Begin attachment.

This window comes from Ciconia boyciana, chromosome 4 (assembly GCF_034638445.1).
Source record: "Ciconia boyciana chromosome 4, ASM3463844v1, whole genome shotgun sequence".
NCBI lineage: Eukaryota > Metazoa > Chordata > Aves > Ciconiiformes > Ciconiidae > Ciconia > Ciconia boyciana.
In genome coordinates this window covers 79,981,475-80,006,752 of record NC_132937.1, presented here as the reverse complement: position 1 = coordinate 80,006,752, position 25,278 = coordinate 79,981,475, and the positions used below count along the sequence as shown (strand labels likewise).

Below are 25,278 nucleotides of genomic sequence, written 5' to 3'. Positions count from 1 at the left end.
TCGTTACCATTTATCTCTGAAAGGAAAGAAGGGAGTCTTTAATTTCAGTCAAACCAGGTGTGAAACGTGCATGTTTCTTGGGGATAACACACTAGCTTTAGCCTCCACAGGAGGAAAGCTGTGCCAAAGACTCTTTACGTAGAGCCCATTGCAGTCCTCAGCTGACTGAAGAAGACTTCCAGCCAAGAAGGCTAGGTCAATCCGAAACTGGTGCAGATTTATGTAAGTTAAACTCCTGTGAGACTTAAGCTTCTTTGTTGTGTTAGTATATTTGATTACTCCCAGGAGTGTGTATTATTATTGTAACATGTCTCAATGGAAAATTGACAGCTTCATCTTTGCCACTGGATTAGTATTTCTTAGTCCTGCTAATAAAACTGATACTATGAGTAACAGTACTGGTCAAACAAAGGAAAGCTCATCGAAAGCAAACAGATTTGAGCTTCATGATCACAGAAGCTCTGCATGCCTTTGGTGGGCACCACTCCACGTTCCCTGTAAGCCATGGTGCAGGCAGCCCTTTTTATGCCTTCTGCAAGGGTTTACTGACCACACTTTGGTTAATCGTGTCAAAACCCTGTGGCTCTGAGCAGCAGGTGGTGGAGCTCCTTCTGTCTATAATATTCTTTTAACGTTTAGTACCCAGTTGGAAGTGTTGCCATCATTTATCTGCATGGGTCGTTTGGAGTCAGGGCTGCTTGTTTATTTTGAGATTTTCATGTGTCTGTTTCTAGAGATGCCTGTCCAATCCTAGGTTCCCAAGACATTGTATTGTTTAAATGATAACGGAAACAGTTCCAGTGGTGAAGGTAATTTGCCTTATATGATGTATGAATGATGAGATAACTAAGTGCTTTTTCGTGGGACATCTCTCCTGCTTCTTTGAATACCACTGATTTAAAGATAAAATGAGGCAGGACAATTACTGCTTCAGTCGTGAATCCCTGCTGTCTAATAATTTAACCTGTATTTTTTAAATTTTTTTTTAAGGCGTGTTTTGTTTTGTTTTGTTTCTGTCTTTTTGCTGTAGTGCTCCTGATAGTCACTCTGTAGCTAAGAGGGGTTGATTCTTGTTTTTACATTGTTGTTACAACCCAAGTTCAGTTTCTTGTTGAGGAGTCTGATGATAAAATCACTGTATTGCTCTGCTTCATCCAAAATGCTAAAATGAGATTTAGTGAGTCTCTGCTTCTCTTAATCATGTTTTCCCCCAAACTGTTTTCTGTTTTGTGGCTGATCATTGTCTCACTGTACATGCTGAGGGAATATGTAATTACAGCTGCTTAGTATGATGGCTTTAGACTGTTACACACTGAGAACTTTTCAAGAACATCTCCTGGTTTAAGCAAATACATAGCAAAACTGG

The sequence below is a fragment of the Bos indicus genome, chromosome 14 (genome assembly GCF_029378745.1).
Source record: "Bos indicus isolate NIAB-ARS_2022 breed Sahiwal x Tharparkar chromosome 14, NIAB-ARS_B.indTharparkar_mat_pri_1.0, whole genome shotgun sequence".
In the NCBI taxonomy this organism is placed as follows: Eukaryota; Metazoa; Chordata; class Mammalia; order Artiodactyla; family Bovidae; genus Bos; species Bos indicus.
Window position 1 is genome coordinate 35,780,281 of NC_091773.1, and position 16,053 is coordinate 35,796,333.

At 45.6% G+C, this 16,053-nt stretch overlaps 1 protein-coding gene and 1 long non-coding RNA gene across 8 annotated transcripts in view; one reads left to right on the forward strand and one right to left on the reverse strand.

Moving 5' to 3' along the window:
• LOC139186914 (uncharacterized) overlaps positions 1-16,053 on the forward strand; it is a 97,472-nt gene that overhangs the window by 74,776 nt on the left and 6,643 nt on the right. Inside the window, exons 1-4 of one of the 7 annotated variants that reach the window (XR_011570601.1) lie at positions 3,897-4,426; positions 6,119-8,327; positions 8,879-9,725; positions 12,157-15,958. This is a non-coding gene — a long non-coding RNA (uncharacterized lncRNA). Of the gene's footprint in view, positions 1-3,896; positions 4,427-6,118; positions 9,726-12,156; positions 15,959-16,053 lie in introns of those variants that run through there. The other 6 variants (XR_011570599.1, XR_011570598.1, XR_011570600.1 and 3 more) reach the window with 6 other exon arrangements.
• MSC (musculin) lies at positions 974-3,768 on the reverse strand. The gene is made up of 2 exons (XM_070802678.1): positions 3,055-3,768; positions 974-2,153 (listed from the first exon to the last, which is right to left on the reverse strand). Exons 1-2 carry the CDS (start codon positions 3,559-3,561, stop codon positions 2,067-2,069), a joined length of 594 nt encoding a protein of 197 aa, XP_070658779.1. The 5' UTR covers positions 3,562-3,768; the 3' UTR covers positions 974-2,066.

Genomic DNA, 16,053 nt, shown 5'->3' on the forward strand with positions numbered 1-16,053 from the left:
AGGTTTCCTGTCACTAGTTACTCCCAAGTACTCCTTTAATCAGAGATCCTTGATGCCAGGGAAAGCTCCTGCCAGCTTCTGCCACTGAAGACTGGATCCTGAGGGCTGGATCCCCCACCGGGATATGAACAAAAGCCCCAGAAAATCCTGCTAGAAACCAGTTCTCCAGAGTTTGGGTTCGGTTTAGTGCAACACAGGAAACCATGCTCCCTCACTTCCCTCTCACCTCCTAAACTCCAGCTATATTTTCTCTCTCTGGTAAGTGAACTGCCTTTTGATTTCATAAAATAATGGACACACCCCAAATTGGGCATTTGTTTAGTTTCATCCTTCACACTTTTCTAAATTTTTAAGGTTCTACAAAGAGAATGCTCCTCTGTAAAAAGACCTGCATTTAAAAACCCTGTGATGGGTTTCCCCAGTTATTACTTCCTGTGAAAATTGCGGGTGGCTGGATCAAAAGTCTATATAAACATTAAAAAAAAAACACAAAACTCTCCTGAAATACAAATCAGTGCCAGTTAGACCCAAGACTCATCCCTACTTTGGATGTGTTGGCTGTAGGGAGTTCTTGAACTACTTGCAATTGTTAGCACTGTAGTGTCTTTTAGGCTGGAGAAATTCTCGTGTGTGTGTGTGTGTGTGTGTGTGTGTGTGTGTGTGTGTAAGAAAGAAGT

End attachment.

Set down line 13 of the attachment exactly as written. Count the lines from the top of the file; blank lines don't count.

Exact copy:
• LOC139186914 (uncharacterized) overlaps positions 1-16,053 on the forward strand; it is a 97,472-nt gene that overhangs the window by 74,776 nt on the left and 6,643 nt on the right. Inside the window, exons 1-4 of one of the 7 annotated variants that reach the window (XR_011570601.1) lie at positions 3,897-4,426; positions 6,119-8,327; positions 8,879-9,725; positions 12,157-15,958. This is a non-coding gene — a long non-coding RNA (uncharacterized lncRNA). Of the gene's footprint in view, positions 1-3,896; positions 4,427-6,118; positions 9,726-12,156; positions 15,959-16,053 lie in introns of those variants that run through there. The other 6 variants (XR_011570599.1, XR_011570598.1, XR_011570600.1 and 3 more) reach the window with 6 other exon arrangements.